Last updated on: 15/06/20
In the wake of COVID-19, commonly referred to as coronavirus, the UK government has announced a series of measures to support those affected.
We explain the current advice and help for employees, the self-employed and small business owners, plus how you can protect yourself and others from viruses.
Keep up to date with all the latest news from Which? on the coronavirus outbreak.
On 14 June 2020, the government announced a series of updates to its guidance concerning retail spaces, which means that many retailers are now able to open their shop fronts to customers.
However, this guidance specifies that employers have a legal responsibility to protect their workers and others from risks to their health and safety. Read the government's shops and branches guidance for more details on whether reopening is right for your business, and what safety measures will need to be put in place.
On 15 June 2020, the government also updated its guidance for employers and workers in the construction industry. Head to its advice on construction and other outdoor work for more details.
If you, or your employees, need to carry out work in other people's homes, read the new guidance for working in homes.
What to do if you feel ill
You should stay at home and self-isolate if you have either:
- a high temperature - this means you feel hot to touch on your chest or back.
- a new, continuous cough - this means coughing a lot for more than an hour, and/or having three or more coughing episodes in 24 hours.
If you have these symptoms you should stay at home and self-isolate for seven days from when your symptoms started.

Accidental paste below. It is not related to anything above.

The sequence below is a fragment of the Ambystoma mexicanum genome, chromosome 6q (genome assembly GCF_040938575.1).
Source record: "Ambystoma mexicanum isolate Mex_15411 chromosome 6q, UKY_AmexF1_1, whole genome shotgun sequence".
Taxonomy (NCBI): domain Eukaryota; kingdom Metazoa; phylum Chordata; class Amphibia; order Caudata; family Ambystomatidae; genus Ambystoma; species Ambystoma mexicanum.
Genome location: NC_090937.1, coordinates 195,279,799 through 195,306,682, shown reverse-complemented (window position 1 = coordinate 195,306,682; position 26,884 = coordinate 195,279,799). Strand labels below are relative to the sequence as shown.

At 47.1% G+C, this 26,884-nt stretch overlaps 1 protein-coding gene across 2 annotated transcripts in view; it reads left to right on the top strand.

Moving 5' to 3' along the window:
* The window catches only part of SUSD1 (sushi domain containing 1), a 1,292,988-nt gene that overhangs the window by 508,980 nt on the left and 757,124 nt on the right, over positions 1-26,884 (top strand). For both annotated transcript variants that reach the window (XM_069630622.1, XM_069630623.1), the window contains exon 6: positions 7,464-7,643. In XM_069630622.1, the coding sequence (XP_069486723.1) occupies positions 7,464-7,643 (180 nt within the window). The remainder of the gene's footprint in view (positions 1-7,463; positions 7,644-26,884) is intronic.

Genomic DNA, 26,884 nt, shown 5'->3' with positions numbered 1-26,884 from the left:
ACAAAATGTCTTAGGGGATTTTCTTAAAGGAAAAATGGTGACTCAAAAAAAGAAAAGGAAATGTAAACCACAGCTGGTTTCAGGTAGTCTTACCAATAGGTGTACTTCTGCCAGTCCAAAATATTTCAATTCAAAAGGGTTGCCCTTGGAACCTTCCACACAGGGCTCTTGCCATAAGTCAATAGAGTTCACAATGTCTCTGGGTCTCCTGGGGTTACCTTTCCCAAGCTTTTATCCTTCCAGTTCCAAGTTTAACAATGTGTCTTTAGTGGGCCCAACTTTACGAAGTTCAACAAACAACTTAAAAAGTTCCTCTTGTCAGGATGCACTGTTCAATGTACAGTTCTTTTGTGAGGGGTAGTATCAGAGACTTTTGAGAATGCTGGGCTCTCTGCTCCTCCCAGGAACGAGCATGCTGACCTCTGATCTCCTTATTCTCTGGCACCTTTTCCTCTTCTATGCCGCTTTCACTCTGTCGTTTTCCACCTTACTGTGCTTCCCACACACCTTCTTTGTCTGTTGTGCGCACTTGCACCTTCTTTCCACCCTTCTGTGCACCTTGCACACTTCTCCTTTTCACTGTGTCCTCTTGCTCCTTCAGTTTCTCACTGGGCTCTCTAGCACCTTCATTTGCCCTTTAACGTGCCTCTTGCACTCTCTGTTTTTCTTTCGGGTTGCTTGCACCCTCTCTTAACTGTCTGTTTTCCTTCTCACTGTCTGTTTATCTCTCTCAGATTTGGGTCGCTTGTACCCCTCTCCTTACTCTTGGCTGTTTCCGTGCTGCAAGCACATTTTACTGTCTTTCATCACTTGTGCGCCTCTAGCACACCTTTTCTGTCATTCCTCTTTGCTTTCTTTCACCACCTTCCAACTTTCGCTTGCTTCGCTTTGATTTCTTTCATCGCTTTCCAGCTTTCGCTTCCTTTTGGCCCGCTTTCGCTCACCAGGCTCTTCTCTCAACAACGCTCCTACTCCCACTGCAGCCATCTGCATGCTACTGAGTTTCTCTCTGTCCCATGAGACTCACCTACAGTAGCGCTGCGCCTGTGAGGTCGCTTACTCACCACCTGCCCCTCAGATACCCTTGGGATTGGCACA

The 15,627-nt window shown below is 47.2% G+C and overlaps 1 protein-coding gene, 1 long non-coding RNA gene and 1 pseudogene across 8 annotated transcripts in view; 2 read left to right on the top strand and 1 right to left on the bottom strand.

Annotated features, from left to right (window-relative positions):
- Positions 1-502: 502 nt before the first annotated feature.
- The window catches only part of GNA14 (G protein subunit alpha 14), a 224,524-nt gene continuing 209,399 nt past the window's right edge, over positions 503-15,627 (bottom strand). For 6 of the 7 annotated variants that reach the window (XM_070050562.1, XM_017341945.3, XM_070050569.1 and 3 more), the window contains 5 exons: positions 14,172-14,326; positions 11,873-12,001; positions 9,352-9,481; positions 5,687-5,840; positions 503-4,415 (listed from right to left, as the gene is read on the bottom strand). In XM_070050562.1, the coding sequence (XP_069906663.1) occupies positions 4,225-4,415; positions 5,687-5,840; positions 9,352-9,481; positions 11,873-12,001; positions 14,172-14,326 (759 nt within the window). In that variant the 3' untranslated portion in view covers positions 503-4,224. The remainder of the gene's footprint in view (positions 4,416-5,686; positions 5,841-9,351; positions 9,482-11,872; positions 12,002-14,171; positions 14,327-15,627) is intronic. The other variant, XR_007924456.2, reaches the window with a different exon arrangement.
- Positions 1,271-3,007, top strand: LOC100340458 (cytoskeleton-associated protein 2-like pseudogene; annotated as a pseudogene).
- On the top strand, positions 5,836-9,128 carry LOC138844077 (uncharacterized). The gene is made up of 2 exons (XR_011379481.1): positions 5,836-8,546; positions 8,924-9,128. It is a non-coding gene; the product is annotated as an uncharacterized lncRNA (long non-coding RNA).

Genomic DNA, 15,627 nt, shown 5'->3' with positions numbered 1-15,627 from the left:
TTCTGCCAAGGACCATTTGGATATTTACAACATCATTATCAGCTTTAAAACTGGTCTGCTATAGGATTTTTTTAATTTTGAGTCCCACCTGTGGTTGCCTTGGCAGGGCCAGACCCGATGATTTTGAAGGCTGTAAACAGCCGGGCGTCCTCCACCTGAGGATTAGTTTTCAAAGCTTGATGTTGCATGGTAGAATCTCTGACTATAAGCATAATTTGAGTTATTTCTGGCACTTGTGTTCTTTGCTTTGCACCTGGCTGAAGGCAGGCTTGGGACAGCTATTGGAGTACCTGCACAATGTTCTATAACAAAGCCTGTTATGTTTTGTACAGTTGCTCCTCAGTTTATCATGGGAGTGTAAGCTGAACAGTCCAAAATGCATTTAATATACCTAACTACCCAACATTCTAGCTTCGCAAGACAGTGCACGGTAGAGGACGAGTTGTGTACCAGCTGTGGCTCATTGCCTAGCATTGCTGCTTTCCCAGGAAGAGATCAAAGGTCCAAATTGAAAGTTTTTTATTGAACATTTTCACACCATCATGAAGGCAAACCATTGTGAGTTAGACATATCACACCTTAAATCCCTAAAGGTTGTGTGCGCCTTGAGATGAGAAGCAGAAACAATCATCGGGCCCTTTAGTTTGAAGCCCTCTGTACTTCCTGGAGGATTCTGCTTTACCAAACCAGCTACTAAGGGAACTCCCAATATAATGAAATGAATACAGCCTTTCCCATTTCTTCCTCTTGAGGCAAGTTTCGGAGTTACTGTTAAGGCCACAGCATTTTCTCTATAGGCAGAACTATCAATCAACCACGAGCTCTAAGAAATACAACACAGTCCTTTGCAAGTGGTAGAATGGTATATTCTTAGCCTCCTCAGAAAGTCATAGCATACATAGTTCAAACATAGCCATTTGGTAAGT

Don’t go to a GP surgery, pharmacy or hospital, as you could pass the virus on to other people. Read the government’s advice on staying at home.
You may need to self-isolate for longer if your symptoms don’t improve, or your condition gets worse. Use the NHS 111 online coronavirus service to assess your symptoms.
What to do if you’re self-employed
Self-employed workers whose income has been affected by the coronavirus outbreak can now apply for the government’s self-employed income support scheme (SEISS).
Applications opened online on 13 May 2020 on HMRC’s website.
If you’re eligible, you’ll receive a taxable grant of up to 80% of your average monthly earnings, up to a maximum of £2,500 per month. This is paid as a lump sum, and may be backdated to March - but HMRC will inform you when you can backdate your claim to.
This is open to anyone with trading profits up to £50,000 a year, who traded in the tax year 2019-20 and intends to continue trading in 2020-21, and who earn the majority of their income through self-employment. You must also have submitted a tax return for 2018-19.
The pay you receive is based on your tax returns over the past three years. If you’ve been self-employed for less than three years, an average will be taken from the tax returns you’ve submitted so far. If you’ve only submitted a return for 2018-19, it will be used as the basis for your payment.
The money won’t have to be paid back, and you can continue to work in whatever capacity is possible. This can be continuing your usual job, or getting another job.
Other help for self-employed workers
On 21 April, it was announced that self-employed workers in Scotland who aren’t eligible for the SEISS could apply for a grant from the new self-employed hardship fund.
Those who have only been self-employed for a short time, and are facing hardship due to the coronavirus pandemic, could get grants of up to £2,000. This includes those who have been ruled out of the UK scheme because they became self-employed during the 2019-20 tax year, and therefore cannot fulfil the requirement to submit a 2018-19 tax return.
If you’re self-employed, you won’t be able to claim statutory sick pay.
To ensure that self-employed people have some financial support if they are unwell, self-isolating or otherwise unable to work as normal during the outbreak, the rules for claiming Universal Credit have been relaxed.